2. Bar Charts

Bar charts combine the species list with abundance over time. The thickness of the line (bar) indicates how frequently a bird is seen. A thicker bar indicates a common bird. A thin line indicates a rare bird. No bars are shown when the birds are absent or not recorded.

In the case of the eBird bar charts, there is a space for every week of the year. There is room for 52 lines, or bars, in each chart. This way, you can tell, week by week, how common birds are in your state, even in each county.

One feature that I like on the county page is the Illustrated Checklist. It is a bar chart for the county. But it also includes photos of birds that have been taken in the county. That way, for unusual birds, I can see the plumage. Are most of the records for breeding males or perhaps dull-looking immatures? That will let me know exactly what I am looking for when I am out in the field. Of course, I always like to add photos to the Illustrated Checklist if any are missing. But that is easier to do with the following list.

3. Hotspots

Hotspots are public bird watching areas with their own species checklists and bar charts. Sometimes these are very famous birding sites with thousands of bird watchers visiting per year. Other hotspots are very rarely visited by birders. These will give you an idea of what other birds (not just backyard birds) may be found near you.

There are hundreds of hotspots for every state. Each county is likely to have numerous hotspots, too. There is a list of the top 100 hotspots in each state. To see all of them you can go to the map.
You may also like my eBird tutorial with illustrations.

Once you start viewing your backyard birds in [state], you may find that you want to look for more types of birds than just backyard birds. Then you're on your way to exploring the wildlife in a larger world. There are birds everywhere you go. Different ones in every location. In fact, 10,000 of them. That's enough for several lifetimes of joy just to see them once!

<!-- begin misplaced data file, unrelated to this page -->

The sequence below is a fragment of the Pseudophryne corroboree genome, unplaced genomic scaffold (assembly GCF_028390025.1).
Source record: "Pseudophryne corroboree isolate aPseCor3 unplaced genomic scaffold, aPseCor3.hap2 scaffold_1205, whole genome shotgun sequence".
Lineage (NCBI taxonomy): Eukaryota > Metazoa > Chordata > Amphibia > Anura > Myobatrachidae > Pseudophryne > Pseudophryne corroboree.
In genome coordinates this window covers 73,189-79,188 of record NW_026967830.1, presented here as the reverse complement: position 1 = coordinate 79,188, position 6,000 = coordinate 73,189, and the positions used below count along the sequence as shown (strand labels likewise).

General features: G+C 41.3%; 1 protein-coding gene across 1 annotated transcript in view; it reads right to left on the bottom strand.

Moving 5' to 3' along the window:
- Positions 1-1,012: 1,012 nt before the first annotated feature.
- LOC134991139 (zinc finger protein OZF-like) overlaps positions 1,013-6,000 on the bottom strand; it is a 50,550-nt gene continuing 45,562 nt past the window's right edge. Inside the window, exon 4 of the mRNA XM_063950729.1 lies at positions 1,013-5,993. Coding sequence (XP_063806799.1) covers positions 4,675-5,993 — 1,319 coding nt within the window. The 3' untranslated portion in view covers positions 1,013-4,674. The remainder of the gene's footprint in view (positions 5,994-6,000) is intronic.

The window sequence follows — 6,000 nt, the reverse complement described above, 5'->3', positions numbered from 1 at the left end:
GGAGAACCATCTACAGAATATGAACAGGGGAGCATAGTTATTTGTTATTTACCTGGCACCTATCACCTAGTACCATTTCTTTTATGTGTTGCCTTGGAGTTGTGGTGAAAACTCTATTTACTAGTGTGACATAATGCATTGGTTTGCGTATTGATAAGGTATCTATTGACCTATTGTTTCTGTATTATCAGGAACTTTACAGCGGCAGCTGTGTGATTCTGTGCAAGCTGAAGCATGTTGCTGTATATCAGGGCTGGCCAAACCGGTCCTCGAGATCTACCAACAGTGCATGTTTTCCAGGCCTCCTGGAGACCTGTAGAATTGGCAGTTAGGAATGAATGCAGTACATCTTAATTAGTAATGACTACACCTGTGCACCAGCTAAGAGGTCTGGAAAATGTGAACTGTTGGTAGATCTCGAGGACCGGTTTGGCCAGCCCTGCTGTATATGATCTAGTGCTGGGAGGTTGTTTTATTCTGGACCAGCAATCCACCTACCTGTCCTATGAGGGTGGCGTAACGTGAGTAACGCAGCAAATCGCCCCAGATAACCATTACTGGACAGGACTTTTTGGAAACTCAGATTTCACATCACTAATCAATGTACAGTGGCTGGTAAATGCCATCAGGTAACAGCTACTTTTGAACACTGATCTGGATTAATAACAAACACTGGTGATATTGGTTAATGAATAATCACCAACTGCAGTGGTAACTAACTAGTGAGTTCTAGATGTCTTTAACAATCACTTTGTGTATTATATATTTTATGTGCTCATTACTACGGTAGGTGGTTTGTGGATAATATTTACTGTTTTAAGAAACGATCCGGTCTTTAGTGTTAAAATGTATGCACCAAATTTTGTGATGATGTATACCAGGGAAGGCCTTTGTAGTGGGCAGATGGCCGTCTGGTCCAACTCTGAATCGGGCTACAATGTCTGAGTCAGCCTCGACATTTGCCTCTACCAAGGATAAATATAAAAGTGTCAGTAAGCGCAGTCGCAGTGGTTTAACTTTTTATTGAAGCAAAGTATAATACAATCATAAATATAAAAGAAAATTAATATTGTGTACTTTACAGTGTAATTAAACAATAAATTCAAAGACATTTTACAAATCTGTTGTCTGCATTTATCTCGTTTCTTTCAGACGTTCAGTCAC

All this because you were curious as to what birds were in your backyard!

Next: Backyard birds of West Virginia

You may be interested: Bird books for each individual state in the US

How to identify birds: 7 Steps to accurately identify birds

Related: 34 of the most common birds in the United States (with photos)

Feeding winter birds in Washington


  1. This is so helpful, thank you!! I wanted to expand my bird feeder station to attract other birds, and this resource was very helpful.

    1. I'm so glad this article was useful for you, Sarah!

  2. Wow, this is so cool! And who would have thought, that each of the birds we see outside are all so different and peculiar! I am actually doing project on these birds, and buy this was useful. Greg Gillson, this is the coolest thing ever!

  3. Very informative, Greg, thank you! I am a very new bird watcher and feeder - I guess I started because of being home so much this past year! Your photos are beautiful!

    1. Thanks Karol!

      Welcome to the world of backyard birds and bird feeding!

  4. Meant to sign it, Karol, not Unknown!

  5. Wow - this is great; thank you for putting it together! Very helpful and also interesting to read.

  6. I love this site. I have most of these birds visit my backyard �� I've been feeding them and just love watching all these different birds! I have many many hummingbirds as well. Thank you for the information ��

  7. This comment has been removed by the author.

  8. thank you for posting this resource - great information! Actually helped me identify what I now know is a Northern Flicker.


Thank you so much for visiting! Would you please leave a comment to let me know what you thought and how I can make this resource better for you?


Legal Disclosure
As an Amazon Associate I earn commissions from qualifying purchases.

Legal disclosure

As an Amazon Associate I earn commissions from qualifying purchases. Thank you for your support.

Featured Post

Bird Watching Basics: How to start bird watching

Many people seek the peace and beauty that the natural world brings. Birds are frequently the most active and colorful living creatures enco...